Many horses are enjoying time outdoors right now, which means we need to be extra careful about the dangers posed by poisonous plants.
Horses usually avoid them, but if there’s a shortage of grass in their field, they may turn to these dangerous plants to keep them full.
Correct field management and daily checks are important. It is also important to be aware of the symptoms of poisoning, as leaving your horse untreated could prove fatal.
The most common poisonous plant affecting horses in the UK is ragwort. It is often found on waste land and areas of unmanaged pasture and spreads easily.
Horses normally avoid eating ragwort because it is bitter, but it is much more palatable when it is dried in hay. Once eaten, ragwort will attack the horse’s liver and cause severe illness.
Early signs of ragwort poisoning include weight loss despite good appetite, depression, low-grade colic and yellow discolouration of the gums.
In cases where severe damage to the liver has occurred, the horse may show signs of neurological disease such as a lack of coordination, circling and blindness.
There’s no specific treatment that will cure the disease or reverse the damage to the liver. However, if the poisoning is identified at an early stage supportive therapy can allow the liver to regenerate.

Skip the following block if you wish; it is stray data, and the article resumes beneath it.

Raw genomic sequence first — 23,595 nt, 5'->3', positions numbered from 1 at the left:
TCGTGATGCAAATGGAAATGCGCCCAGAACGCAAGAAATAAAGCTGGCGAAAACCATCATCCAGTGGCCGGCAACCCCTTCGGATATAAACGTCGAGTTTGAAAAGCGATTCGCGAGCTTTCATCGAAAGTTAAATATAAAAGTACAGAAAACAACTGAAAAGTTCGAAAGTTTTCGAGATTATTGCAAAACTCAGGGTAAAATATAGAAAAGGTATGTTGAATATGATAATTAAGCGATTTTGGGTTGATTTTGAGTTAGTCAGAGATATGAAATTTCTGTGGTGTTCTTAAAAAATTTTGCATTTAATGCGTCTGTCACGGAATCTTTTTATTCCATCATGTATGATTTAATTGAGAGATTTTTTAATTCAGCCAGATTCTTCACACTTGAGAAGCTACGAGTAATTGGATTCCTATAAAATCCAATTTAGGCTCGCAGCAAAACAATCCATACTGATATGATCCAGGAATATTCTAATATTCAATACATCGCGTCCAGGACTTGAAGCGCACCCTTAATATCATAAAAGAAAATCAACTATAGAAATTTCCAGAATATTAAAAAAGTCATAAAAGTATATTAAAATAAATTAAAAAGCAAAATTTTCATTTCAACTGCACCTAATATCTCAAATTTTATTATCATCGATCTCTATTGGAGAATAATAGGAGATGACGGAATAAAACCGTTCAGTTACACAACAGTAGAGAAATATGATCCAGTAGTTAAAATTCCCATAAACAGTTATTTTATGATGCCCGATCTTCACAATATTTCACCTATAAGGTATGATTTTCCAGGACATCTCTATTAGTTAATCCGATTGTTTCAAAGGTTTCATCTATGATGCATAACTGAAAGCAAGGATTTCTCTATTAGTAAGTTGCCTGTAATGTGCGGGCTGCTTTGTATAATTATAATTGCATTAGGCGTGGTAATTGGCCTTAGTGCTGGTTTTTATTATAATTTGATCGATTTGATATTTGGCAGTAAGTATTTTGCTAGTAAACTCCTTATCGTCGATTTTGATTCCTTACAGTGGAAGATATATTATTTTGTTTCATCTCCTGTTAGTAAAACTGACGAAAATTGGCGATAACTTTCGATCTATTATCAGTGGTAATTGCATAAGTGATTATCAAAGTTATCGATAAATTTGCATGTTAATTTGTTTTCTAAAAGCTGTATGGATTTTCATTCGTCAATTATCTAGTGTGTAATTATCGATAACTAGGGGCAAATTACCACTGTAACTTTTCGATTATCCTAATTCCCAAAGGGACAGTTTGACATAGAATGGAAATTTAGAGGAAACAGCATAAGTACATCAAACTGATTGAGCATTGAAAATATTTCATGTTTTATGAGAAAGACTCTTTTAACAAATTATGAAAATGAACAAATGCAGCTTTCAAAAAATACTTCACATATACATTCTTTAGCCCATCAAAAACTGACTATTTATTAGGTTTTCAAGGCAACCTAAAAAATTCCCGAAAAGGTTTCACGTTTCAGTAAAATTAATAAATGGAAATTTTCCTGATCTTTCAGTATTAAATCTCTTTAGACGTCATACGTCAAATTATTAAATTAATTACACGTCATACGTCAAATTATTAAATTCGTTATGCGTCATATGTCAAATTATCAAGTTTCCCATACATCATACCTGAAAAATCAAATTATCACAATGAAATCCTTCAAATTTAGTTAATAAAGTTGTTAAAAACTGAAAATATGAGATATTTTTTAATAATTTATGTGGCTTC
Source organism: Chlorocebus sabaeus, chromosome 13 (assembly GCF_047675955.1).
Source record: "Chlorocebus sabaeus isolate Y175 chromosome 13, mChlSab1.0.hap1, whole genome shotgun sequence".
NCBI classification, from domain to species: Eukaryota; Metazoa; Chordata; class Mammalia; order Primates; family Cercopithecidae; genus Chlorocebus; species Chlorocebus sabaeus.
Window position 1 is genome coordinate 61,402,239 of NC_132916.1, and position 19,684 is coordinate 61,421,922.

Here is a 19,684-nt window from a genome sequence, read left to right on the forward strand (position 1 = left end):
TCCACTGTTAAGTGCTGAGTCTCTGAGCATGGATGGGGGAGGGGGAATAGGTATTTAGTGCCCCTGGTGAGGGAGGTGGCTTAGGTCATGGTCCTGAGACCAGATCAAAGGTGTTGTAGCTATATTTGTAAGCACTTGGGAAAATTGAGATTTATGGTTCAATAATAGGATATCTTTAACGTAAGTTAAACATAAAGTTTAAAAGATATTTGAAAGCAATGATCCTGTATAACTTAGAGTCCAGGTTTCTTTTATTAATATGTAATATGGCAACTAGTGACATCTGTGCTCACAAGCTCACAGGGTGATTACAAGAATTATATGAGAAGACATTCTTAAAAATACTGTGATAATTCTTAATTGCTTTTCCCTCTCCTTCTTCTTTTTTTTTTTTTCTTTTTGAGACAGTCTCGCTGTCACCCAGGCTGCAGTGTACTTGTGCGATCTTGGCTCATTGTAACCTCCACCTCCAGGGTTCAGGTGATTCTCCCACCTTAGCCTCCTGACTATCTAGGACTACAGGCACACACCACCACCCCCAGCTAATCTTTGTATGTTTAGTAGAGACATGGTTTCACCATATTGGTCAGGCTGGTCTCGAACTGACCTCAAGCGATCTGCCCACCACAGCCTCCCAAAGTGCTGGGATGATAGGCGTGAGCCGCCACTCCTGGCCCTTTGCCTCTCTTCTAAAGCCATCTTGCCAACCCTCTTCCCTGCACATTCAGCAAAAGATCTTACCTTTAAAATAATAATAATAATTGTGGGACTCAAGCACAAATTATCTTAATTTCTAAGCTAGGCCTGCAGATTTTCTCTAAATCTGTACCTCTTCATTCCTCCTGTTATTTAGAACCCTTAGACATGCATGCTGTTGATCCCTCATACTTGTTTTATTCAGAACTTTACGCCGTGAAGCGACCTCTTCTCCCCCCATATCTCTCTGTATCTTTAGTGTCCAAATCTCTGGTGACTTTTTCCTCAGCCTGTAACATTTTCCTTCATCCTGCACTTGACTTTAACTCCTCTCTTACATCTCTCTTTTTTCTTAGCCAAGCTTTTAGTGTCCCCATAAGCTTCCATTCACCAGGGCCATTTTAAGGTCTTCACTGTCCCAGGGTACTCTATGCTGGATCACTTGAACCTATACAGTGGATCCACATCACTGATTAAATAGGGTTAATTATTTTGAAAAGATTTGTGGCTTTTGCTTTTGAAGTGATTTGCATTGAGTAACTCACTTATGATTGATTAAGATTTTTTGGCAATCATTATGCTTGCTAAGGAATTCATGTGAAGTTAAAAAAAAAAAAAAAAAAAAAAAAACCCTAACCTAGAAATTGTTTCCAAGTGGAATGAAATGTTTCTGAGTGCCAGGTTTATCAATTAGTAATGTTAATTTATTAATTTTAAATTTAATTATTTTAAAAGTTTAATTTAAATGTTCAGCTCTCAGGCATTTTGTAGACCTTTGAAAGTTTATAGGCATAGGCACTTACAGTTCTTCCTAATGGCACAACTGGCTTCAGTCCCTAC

Remove the plant from grazing land including any roots, to prevent re-growth. Once removed, it should either be burned or disposed of elsewhere to prevent the seeds from spreading.
A toxin called hypoglycin A is found in the distinctive winged fruits produced by some species of sycamore tree. Hypoglycin A is responsible for atypical myopathy, a severe muscle disorder, which usually presents with sudden onset lethargy, sweating, muscle stiffness, dark urine and difficulty standing.
Affected horses are often found lying down and the condition is easily mistaken for colic. Sadly, atypical myopathy is a fast killer, with a mortality rate of 75-90 per cent.
If caught early, affected horses can be treated with supportive care, such as intravenous fluids and admission to a specialist equine hospital for 24-hour advanced veterinary care. If a horse survives the first few days of treatment, they usually go on to recover completely, although this can take several months. In severe cases, euthanasia has to be considered to prevent further suffering.
The risk can be reduced by preventing horses from ingesting sycamore leaves, seeds and seedlings, fencing off sycamore trees and ensuring horses have access to sufficient supplementary feed, such as hay in the field, to minimise the risk of foraging for alternatives.
Bracken is toxic if eaten in very large amounts over several months. It causes neurological disease but if caught early, thiamine supplementation prescribed by a vet can help the horse make a full recovery.
Foxgloves cause cardiovascular disease which can result in death within a few hours. If you suspect your horse has eaten foxgloves, call your vet immediately as activated charcoal can prevent the toxin being absorbed by the intestine. Like ragwort, foxgloves can remain poisonous even once the flowers have died and dried out, so make sure you buy your hay from a reputable source and don’t allow your horse to graze near compost heaps or garden cuttings.
Acorns can be toxic if eaten in sufficient quantities There’s no specific antidote, though supportive care may be given. In rare cases, acorn poisoning can be fatal because the prognosis is poor if kidney damage develops. It is sensible to prevent your horse having access to large numbers of acorns.